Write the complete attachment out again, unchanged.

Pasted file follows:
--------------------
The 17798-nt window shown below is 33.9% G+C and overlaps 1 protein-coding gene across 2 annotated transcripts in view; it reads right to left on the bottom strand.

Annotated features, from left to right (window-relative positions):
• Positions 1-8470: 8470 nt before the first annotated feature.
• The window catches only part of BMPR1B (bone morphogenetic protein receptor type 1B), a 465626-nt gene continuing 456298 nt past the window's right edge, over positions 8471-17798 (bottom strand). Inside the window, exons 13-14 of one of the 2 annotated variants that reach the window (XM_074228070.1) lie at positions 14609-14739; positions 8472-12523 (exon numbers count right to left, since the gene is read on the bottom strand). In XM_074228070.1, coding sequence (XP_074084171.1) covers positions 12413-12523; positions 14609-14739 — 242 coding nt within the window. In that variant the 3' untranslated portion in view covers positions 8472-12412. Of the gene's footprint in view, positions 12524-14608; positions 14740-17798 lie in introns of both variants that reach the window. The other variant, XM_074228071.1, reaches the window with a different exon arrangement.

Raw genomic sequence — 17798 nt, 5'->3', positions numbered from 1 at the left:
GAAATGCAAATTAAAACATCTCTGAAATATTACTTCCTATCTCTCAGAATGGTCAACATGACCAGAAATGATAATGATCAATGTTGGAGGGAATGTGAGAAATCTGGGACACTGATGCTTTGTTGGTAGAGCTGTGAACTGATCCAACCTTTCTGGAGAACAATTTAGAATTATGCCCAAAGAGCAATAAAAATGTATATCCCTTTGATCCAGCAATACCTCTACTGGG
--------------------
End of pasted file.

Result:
The 17798-nt window shown below is 33.9% G+C and overlaps 1 protein-coding gene across 2 annotated transcripts in view; it reads right to left on the bottom strand.

Annotated features, from left to right (window-relative positions):
• Positions 1-8470: 8470 nt before the first annotated feature.
• The window catches only part of BMPR1B (bone morphogenetic protein receptor type 1B), a 465626-nt gene continuing 456298 nt past the window's right edge, over positions 8471-17798 (bottom strand). Inside the window, exons 13-14 of one of the 2 annotated variants that reach the window (XM_074228070.1) lie at positions 14609-14739; positions 8472-12523 (exon numbers count right to left, since the gene is read on the bottom strand). In XM_074228070.1, coding sequence (XP_074084171.1) covers positions 12413-12523; positions 14609-14739 — 242 coding nt within the window. In that variant the 3' untranslated portion in view covers positions 8472-12412. Of the gene's footprint in view, positions 12524-14608; positions 14740-17798 lie in introns of both variants that reach the window. The other variant, XM_074228071.1, reaches the window with a different exon arrangement.

Raw genomic sequence — 17798 nt, 5'->3', positions numbered from 1 at the left:
GAAATGCAAATTAAAACATCTCTGAAATATTACTTCCTATCTCTCAGAATGGTCAACATGACCAGAAATGATAATGATCAATGTTGGAGGGAATGTGAGAAATCTGGGACACTGATGCTTTGTTGGTAGAGCTGTGAACTGATCCAACCTTTCTGGAGAACAATTTAGAATTATGCCCAAAGAGCAATAAAAATGTATATCCCTTTGATCCAGCAATACCTCTACTGGG